China is well-known to run the most sophisticated Internet censorship regime on the planet—dubbed The Great Firewall of China—that has been decried by many both within China and in the larger international community. Now the Chinese government has issued a new white paper defending the nation’s right to censor the Internet and prohibit the distribution of any information it believes to be harmful or a threat to the state’s power.
Despite this, China asserts that its population has uninhibited access to the Internet and freedom of speech.
“The Chinese government encourages and supports the development of Internet news communication undertakings, provides the public with a full range of news, and at the same time guarantees the citizens’ freedom of speech on the Internet as well as the public’s right to know, to participate, to be heard and to oversee in accordance with the law,” the government wrote.
The key phrase there is “in accordance with the law,” because under Chinese law a great deal of content that would fall under the rubric of freedom of speech in other nations is deemed illegal and subversive.
“Laws and regulations clearly prohibit the spread of information that contains contents subverting state power, undermining national unity, infringing upon national honor and interests, inciting ethnic hatred and secession, advocating heresy, pornography, violence, terror, and other information that infringes upon the legitimate rights and interests of others.”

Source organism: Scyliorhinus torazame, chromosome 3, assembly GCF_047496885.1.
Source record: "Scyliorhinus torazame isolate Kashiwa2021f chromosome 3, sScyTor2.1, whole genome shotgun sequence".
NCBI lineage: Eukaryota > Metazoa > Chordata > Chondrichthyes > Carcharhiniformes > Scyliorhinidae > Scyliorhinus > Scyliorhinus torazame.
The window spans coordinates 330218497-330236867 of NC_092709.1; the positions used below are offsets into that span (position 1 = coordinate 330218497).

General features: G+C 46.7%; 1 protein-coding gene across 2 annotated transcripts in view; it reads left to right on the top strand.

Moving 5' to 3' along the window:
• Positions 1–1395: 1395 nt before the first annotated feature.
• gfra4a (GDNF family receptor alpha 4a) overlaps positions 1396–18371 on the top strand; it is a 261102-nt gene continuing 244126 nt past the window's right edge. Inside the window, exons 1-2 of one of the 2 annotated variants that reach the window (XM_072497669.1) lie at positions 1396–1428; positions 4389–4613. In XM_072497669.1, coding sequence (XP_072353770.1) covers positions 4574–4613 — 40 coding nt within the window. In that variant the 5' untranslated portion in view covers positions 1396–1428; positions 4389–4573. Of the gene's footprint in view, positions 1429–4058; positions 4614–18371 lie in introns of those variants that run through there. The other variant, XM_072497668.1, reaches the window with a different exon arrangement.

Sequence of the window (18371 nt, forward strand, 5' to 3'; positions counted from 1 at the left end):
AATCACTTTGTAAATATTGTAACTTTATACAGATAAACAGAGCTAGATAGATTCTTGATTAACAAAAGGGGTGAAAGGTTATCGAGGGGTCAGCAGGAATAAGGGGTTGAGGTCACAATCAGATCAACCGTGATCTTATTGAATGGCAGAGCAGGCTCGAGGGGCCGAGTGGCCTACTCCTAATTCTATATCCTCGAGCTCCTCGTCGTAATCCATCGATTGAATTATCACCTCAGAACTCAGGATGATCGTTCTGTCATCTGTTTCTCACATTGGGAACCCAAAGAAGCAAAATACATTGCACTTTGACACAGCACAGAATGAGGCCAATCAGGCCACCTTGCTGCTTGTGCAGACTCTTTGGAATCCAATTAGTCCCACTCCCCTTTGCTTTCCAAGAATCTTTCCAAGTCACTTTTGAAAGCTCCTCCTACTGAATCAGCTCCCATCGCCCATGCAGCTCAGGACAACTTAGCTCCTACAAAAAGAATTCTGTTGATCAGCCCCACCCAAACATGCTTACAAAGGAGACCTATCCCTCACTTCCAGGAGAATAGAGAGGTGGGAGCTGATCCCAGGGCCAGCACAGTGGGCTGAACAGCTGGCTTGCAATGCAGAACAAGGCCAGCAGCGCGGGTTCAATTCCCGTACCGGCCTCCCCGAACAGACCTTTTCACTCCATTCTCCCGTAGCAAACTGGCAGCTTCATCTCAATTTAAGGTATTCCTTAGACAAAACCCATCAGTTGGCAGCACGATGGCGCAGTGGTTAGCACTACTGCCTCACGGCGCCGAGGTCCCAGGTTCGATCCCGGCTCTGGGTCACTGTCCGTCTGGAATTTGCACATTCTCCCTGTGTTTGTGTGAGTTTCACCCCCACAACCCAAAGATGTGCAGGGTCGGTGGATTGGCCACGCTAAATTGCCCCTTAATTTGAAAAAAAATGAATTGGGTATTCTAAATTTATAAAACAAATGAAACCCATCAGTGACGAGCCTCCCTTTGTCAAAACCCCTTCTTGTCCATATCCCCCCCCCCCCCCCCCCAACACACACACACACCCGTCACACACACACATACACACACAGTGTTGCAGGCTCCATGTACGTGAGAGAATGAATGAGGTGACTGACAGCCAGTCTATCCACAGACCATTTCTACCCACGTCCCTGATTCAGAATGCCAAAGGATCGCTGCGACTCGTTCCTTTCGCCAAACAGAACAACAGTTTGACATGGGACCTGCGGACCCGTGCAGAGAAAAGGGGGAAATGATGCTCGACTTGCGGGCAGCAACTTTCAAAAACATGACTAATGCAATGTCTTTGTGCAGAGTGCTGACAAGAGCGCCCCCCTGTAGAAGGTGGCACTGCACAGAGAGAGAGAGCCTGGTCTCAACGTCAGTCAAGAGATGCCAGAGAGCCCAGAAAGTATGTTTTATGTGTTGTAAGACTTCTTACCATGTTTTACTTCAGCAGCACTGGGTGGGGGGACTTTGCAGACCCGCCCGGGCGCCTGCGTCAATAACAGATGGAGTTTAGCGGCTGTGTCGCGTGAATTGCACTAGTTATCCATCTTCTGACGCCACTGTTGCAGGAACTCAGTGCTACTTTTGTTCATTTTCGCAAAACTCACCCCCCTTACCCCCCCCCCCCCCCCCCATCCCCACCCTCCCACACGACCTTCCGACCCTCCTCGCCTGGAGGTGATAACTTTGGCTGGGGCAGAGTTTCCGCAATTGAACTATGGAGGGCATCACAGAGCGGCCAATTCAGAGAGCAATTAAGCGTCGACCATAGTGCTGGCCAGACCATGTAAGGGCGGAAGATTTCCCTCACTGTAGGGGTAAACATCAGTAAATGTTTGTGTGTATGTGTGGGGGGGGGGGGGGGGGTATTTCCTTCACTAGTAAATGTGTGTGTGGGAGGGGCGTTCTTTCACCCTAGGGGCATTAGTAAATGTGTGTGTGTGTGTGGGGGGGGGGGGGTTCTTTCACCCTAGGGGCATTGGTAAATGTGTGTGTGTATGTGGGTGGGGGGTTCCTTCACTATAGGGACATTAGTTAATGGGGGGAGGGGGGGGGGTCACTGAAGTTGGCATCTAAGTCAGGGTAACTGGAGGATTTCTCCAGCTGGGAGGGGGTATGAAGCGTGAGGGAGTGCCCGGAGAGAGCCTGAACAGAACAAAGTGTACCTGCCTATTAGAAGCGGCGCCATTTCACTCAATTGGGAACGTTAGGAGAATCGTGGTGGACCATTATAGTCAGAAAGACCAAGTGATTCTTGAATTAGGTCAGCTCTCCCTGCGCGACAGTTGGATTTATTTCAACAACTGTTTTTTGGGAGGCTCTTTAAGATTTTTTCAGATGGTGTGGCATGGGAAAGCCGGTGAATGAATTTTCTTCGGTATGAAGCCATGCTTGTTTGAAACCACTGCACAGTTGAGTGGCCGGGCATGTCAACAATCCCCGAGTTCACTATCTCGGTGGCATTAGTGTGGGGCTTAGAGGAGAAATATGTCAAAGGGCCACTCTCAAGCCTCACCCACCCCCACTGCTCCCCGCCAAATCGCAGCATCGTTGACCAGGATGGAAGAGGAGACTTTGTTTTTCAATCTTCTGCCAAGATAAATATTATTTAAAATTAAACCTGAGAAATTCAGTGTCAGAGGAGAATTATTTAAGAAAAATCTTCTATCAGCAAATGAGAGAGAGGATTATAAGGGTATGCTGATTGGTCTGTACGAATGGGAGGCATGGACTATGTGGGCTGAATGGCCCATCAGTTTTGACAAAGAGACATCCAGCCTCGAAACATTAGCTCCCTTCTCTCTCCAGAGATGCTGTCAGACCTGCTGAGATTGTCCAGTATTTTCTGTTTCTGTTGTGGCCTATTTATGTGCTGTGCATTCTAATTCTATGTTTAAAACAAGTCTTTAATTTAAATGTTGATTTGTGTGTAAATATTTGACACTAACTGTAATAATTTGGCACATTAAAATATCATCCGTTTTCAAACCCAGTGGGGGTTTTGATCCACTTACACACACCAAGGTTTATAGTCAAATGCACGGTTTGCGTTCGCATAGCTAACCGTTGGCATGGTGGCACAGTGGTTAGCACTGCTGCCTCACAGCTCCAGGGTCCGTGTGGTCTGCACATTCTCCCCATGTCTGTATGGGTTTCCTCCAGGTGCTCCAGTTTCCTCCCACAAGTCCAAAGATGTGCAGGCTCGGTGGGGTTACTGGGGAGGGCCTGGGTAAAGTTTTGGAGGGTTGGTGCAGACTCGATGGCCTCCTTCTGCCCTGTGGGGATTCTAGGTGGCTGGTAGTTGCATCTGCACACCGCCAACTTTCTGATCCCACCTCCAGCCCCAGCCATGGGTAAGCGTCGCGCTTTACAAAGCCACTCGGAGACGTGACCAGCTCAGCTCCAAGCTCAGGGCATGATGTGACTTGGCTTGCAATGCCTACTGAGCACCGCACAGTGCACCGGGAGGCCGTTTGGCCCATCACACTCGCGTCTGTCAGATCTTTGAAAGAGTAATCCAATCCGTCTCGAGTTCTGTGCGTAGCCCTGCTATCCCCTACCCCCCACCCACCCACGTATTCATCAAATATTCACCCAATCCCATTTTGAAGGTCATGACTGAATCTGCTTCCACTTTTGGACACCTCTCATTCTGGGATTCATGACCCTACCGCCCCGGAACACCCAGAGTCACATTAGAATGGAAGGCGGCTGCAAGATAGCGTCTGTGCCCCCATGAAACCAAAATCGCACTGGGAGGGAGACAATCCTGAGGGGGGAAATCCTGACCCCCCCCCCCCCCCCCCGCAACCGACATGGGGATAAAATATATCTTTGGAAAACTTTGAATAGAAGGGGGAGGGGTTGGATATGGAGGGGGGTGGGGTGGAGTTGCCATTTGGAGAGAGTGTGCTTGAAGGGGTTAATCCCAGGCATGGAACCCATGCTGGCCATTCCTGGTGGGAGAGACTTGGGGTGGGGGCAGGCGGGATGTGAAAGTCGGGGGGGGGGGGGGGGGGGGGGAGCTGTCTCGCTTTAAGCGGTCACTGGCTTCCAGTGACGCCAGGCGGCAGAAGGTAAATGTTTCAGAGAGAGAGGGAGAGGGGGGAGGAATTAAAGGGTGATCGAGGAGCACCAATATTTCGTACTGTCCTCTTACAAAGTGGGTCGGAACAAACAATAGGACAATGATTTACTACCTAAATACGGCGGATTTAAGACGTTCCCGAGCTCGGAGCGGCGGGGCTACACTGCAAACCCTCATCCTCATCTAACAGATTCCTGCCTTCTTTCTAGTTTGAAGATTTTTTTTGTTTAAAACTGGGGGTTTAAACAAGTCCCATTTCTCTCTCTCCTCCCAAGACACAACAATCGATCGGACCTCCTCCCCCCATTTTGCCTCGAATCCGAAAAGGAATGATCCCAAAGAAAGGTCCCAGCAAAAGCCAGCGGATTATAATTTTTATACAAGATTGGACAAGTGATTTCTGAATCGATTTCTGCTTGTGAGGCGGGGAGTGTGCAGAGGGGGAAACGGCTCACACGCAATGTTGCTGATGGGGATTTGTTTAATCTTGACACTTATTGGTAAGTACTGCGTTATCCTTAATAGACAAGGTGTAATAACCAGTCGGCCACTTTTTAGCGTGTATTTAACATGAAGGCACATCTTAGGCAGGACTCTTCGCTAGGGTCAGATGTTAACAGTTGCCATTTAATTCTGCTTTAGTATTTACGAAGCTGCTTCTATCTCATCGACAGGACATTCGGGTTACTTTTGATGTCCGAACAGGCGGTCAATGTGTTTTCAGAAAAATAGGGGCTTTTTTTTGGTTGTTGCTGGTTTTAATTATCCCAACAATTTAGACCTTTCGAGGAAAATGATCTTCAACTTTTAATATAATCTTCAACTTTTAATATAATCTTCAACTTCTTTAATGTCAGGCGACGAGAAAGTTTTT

China has also amended its state secrets law so that Internet and telecommunications operators are now responsible for helping the Chinese government police the Internet.
The white paper is an unusual policy statement from the Chinese government, which first began letting the general public connect to the Internet only in the mid-1990s. Now, China represents the largest single Internet market on the planet, with an estimated 384 million users at the end of 2009—and that represents less than one third of China’s population. In addition to asserting the government’s authority to censor the Internet, it also lays groundwork for privacy requirements, protection of minors, and Internet security issues—particularly in regard to other countries.
The paper comes about six months after Google announced its Chinese operations had been subjected to a sophisticated cyberattack, aimed at accessing the accounts of Chinese human rights activists. Although Google never pointed a finger directly at the Chinese government, Google moved it’s google.cn search operation to Hong Kong—where it is not subject to mainland China’s censorship regime—and announced the company might work with the U.S.’s largest intelligence agency to get to the bottom of the attack.
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